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I'm currently developing a JavaScript application which will be deployed on a touchscreen kiosk running Chrome in kiosk mode.

I've noticed that when I use a mouse to click the buttons on the interface, the styles applied by the ":active" pseudo class is visible when the mouse is down. My problem is that the same button triggered by touching the screen does not trigger the active state.

Is there a way to make a touch event behave the same way as a mouse click?

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up vote 2 down vote accepted

Assuming the CSS :active pseudo-class isn't working, you'll probably need to use DOM events.

Do the "mousedown" and "mouseup" events work with touchscreens? Assuming they do, you could try something like this:

addEventListener("mousedown", function (event) {
    if (event.target.setAttribute) {
        event.target.setAttribute("data-active", "");
    }
}, true);

addEventListener("mouseup", function (event) {
    if (event.target.removeAttribute) {
        event.target.removeAttribute("data-active");
    }
}, true);

Then within your CSS, replace :active with [data-active], like so:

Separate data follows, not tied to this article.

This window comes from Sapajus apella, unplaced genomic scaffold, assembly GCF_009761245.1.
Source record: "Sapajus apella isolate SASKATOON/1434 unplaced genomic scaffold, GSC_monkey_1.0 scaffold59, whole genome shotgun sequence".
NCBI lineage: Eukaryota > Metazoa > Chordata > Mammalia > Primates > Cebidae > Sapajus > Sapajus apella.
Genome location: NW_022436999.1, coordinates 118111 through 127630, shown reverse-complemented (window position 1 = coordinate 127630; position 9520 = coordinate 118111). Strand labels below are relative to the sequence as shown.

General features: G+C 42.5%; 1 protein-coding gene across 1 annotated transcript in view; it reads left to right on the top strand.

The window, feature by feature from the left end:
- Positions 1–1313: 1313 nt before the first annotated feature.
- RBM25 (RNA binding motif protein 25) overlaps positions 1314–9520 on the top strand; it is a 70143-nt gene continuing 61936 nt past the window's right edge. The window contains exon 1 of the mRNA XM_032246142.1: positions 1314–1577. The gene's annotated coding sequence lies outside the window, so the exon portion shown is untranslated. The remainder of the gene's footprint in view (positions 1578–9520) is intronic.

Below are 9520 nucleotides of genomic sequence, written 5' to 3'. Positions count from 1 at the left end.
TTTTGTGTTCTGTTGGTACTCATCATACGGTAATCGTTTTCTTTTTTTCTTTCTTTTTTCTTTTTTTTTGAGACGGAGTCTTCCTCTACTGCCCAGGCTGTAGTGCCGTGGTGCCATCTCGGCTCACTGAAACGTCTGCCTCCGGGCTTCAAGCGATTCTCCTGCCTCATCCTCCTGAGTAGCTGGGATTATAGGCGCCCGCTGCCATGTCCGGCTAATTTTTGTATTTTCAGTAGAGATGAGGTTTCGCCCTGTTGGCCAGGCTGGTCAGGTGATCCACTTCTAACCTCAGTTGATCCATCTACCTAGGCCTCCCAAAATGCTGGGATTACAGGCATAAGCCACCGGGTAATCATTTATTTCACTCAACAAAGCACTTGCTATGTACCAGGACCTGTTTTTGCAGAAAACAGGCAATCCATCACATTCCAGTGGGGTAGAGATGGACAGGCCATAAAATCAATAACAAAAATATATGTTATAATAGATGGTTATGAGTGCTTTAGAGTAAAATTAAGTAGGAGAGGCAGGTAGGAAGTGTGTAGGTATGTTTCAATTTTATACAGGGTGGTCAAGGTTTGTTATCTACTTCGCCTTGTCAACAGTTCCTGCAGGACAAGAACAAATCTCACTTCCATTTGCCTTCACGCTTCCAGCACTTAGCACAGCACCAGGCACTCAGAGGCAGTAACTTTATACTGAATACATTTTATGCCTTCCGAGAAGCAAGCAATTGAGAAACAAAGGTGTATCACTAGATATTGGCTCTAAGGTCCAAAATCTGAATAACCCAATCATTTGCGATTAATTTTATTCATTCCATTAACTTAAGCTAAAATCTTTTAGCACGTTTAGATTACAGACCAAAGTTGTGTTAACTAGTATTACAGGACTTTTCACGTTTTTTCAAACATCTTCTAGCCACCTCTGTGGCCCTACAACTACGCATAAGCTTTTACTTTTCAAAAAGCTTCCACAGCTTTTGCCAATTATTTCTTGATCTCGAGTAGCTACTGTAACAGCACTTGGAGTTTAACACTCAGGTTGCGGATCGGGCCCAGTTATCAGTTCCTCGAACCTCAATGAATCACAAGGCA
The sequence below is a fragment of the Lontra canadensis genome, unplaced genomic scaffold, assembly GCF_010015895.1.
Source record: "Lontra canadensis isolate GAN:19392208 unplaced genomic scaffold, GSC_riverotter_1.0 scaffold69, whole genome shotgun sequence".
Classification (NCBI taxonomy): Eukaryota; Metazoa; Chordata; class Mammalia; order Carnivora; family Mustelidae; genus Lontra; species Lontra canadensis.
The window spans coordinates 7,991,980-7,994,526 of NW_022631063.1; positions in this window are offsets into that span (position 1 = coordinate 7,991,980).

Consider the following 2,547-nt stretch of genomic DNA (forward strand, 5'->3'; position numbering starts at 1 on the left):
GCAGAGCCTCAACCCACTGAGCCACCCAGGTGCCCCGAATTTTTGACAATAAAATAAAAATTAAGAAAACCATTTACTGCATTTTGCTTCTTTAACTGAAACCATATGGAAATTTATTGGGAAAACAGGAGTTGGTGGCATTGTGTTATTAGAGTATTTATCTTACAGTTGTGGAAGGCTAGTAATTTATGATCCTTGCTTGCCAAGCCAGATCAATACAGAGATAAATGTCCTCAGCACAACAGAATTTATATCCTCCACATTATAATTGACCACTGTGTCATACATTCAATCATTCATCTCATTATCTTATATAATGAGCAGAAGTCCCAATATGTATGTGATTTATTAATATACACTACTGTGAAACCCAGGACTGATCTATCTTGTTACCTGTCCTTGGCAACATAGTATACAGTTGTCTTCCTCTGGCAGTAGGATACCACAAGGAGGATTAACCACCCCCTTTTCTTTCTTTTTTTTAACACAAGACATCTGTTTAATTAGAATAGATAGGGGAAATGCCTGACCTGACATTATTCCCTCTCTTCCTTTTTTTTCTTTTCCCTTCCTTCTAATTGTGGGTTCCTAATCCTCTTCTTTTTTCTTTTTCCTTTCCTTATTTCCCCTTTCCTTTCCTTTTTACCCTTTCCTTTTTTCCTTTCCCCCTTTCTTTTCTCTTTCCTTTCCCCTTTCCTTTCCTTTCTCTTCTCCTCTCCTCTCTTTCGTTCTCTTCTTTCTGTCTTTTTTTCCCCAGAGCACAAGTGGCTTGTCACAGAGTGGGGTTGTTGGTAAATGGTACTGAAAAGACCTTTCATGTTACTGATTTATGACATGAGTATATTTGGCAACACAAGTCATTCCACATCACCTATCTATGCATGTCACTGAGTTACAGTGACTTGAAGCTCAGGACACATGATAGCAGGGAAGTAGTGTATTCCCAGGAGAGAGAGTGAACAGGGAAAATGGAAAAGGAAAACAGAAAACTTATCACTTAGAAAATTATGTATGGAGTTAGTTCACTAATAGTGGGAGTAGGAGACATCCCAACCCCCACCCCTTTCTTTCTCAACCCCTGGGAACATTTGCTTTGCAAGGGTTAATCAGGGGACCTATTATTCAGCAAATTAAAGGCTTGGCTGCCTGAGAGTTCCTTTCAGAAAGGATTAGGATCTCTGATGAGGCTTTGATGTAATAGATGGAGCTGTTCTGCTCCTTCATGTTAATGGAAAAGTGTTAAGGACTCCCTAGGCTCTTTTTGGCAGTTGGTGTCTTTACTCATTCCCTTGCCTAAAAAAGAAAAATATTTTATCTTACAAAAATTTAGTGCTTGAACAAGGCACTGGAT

div[data-active] {
    /* blah blah */
}

I don't think this will work quite the same... you may need to do some trickery to get child elements to work correctly, for instance.

share|improve this answer
    
This is a good approach, though I think the problem I have now is that mousedown and mouseup are both triggered when the touch ends, so I need to find a touchstart event. – Nick Boyce Oct 4 '10 at 10:16
    
I've marked this as accepted, though I have amended the code to apply a "selected" class rather than add the data-active attribute. Thanks! Now to find out why Chrome isn't registering ontouchstart events! – Nick Boyce Oct 4 '10 at 12:36
    
The problem with using classes is that it makes it harder when an element has more than one class at the same time... using attributes is easier, in my experience. Using classes is fine too, whatever works for you. – Pauan Oct 4 '10 at 19:47

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